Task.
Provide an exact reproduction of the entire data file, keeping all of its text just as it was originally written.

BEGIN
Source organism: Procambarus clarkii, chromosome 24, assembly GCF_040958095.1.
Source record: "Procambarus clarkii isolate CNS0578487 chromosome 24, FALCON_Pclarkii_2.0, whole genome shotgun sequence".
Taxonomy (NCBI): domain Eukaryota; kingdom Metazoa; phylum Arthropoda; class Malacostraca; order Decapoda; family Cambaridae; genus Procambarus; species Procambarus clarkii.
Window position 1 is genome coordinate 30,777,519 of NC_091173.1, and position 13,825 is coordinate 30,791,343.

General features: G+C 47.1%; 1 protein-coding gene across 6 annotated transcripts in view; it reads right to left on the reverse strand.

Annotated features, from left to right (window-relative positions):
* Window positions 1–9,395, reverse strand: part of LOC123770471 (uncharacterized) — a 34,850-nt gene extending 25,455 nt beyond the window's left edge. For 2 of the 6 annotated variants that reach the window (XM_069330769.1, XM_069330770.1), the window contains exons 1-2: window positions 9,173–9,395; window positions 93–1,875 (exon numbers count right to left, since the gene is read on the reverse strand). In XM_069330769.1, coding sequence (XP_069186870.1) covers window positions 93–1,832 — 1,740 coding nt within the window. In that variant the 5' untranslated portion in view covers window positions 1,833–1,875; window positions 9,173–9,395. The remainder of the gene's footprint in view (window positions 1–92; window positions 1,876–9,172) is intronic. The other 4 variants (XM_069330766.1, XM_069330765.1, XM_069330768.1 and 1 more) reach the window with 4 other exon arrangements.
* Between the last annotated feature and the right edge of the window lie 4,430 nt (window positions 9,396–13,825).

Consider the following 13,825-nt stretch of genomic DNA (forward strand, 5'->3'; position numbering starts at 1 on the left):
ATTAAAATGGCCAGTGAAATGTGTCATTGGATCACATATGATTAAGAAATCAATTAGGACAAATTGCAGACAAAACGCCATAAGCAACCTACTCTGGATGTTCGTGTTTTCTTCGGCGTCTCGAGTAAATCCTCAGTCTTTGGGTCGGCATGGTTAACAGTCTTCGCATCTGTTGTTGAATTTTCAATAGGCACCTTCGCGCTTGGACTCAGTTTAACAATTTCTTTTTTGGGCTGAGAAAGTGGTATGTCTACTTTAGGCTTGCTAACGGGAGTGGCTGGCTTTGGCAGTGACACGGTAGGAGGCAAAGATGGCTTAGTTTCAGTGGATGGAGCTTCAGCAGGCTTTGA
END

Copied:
Source organism: Procambarus clarkii, chromosome 24, assembly GCF_040958095.1.
Source record: "Procambarus clarkii isolate CNS0578487 chromosome 24, FALCON_Pclarkii_2.0, whole genome shotgun sequence".
Taxonomy (NCBI): domain Eukaryota; kingdom Metazoa; phylum Arthropoda; class Malacostraca; order Decapoda; family Cambaridae; genus Procambarus; species Procambarus clarkii.
Window position 1 is genome coordinate 30,777,519 of NC_091173.1, and position 13,825 is coordinate 30,791,343.

General features: G+C 47.1%; 1 protein-coding gene across 6 annotated transcripts in view; it reads right to left on the reverse strand.

Annotated features, from left to right (window-relative positions):
* Window positions 1–9,395, reverse strand: part of LOC123770471 (uncharacterized) — a 34,850-nt gene extending 25,455 nt beyond the window's left edge. For 2 of the 6 annotated variants that reach the window (XM_069330769.1, XM_069330770.1), the window contains exons 1-2: window positions 9,173–9,395; window positions 93–1,875 (exon numbers count right to left, since the gene is read on the reverse strand). In XM_069330769.1, coding sequence (XP_069186870.1) covers window positions 93–1,832 — 1,740 coding nt within the window. In that variant the 5' untranslated portion in view covers window positions 1,833–1,875; window positions 9,173–9,395. The remainder of the gene's footprint in view (window positions 1–92; window positions 1,876–9,172) is intronic. The other 4 variants (XM_069330766.1, XM_069330765.1, XM_069330768.1 and 1 more) reach the window with 4 other exon arrangements.
* Between the last annotated feature and the right edge of the window lie 4,430 nt (window positions 9,396–13,825).

Consider the following 13,825-nt stretch of genomic DNA (forward strand, 5'->3'; position numbering starts at 1 on the left):
ATTAAAATGGCCAGTGAAATGTGTCATTGGATCACATATGATTAAGAAATCAATTAGGACAAATTGCAGACAAAACGCCATAAGCAACCTACTCTGGATGTTCGTGTTTTCTTCGGCGTCTCGAGTAAATCCTCAGTCTTTGGGTCGGCATGGTTAACAGTCTTCGCATCTGTTGTTGAATTTTCAATAGGCACCTTCGCGCTTGGACTCAGTTTAACAATTTCTTTTTTGGGCTGAGAAAGTGGTATGTCTACTTTAGGCTTGCTAACGGGAGTGGCTGGCTTTGGCAGTGACACGGTAGGAGGCAAAGATGGCTTAGTTTCAGTGGATGGAGCTTCAGCAGGCTTTGA